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My Rockport

Old Rockportian John Robb

We were saddened at school to learn of the passing of Old Rockportian and Ballymoney man John Robb during the half-term. A former Irish Senator and an eminent surgeon who worked in RVH throughout some of the most challenging days of the Troubles, John always showed a keen interest in what was happening at Rockport and attributed the acquisition at least some of his free-thinking and liberal views to his time spent at the school.

At a time when it was perhaps at its least fashionable, John Robb followed a liberal Protestant tradition grounded in the all-Ireland tradition of 18th Century Presbyterianism, and in 1982 founded the New Ireland Group, an organisation itself dedicated to shaping a new agreed, cross-community vision of Ireland. He further made it his mission to learn and speak Irish. In 1982 he was made a Senator in Dublin by Taoiseach Charles Haughey and he would go on to serve there for seven years, making the news on one occasion by wearing a Poppy in the Seanad on Armistice Day. On learning of his passing, Irish President Michael D Higgins paid great tribute to John Robb: 

he was a voice not only for peace but for reconciliation, for recognising all traditions and beliefs on the island of Ireland, and the making of a future in which all in Ireland could share. One could not but be impressed by his deep humanity, and his unstinting efforts to encourage new thinking in politics. At a personal level, he was a joy to meet, always optimistic, an all-islander in the best sense. To have known him as a friend and regular correspondent was a privilege.”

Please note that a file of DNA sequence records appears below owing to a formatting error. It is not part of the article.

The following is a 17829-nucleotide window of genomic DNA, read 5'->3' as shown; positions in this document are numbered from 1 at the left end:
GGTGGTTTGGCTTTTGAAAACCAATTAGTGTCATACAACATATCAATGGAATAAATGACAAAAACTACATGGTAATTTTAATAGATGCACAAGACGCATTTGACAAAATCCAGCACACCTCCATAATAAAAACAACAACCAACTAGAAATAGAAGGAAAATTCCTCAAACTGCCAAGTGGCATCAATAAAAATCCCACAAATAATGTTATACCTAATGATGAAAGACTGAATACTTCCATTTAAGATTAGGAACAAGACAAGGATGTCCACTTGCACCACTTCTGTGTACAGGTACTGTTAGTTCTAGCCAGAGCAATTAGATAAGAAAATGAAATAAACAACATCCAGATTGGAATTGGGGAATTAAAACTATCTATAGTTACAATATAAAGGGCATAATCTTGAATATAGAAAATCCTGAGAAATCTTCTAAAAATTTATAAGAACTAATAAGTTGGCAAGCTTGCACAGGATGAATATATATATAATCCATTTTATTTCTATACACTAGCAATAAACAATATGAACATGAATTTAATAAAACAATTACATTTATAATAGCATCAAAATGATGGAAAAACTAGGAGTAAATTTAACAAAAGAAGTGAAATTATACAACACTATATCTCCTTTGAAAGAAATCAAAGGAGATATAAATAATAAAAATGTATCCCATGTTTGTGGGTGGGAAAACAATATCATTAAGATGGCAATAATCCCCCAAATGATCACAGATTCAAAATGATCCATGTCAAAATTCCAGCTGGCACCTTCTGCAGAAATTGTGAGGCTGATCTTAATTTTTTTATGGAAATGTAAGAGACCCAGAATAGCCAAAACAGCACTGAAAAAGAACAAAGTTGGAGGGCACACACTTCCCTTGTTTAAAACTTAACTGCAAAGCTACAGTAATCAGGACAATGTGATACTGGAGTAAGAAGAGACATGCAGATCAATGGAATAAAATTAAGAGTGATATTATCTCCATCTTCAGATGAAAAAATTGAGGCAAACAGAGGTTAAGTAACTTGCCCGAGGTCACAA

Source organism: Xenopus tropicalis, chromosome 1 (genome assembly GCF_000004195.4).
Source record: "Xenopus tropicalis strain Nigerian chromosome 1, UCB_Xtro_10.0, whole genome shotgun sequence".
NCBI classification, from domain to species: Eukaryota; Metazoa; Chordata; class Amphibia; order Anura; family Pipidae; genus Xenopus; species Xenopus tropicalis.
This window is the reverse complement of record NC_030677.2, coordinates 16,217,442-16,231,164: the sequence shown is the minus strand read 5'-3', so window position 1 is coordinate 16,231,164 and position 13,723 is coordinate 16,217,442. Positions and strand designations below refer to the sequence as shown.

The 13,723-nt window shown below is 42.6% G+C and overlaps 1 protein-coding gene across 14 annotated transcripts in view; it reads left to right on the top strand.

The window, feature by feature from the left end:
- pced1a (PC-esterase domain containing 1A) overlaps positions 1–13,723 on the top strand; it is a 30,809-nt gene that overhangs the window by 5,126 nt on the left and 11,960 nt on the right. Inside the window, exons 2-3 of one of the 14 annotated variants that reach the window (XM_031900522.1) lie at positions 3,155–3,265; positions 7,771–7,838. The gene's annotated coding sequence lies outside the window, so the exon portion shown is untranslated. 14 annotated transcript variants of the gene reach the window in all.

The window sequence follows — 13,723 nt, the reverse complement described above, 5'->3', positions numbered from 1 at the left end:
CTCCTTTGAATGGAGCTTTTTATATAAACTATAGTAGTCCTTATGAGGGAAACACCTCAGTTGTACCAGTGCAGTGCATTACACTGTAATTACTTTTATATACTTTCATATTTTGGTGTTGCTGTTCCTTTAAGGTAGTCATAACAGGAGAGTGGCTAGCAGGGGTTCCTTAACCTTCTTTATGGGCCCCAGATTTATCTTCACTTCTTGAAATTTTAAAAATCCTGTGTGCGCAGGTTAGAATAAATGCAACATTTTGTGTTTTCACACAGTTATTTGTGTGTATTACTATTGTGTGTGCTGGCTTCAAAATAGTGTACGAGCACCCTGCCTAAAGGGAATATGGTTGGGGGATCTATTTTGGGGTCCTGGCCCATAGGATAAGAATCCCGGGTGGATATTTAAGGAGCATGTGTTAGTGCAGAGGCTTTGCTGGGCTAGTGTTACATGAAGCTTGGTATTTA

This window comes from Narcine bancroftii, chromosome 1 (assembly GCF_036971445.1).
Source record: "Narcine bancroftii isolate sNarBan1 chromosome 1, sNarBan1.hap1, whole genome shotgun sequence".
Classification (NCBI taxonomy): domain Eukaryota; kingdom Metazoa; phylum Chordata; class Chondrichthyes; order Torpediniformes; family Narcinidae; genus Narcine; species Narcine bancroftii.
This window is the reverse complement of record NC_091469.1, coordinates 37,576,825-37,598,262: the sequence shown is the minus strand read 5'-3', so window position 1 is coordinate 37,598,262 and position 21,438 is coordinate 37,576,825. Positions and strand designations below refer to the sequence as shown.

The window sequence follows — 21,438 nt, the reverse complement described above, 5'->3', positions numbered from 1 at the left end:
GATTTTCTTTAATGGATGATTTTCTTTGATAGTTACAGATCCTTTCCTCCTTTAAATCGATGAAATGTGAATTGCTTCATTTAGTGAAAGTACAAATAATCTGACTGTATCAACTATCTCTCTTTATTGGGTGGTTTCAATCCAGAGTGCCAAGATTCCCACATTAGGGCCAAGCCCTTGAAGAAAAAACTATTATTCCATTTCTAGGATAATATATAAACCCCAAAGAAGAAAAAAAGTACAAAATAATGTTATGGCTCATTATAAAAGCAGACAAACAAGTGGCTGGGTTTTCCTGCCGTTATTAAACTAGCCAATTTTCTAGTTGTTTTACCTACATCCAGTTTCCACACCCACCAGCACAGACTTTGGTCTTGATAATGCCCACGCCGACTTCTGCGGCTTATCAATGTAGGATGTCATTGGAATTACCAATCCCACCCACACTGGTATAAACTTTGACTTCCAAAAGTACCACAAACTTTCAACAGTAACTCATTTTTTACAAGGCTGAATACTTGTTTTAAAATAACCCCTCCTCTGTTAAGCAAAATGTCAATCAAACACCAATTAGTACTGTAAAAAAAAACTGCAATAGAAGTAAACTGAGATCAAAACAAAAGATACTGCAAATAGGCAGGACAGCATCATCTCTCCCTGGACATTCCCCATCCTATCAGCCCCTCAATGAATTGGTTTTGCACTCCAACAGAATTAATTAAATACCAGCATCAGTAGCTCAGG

Just a few years ago, I was pleased and privileged to welcome John Robb back to Rockport. It was during that visit that he told me of how, during the war he and some other boys, having pinched a bunch of keys from the nearby POW Camp at Seahill, had then panicked and hurriedly buried them in the GT. He even pointed to the exact spot where he remembered burying them. I further know that he was extremely pleased when I sent him the Belfast Telegraph article describing how local historians Robin Masefield and Terry De Winne would unearth the very same keys soon after using a metal detector. Four big, rusty keys which now have pride of place in the Head’s Study.

See the full Irish Times obituary here: 1.3402549 

George Vance

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Written by E Thompson Posted on 09/03/2018



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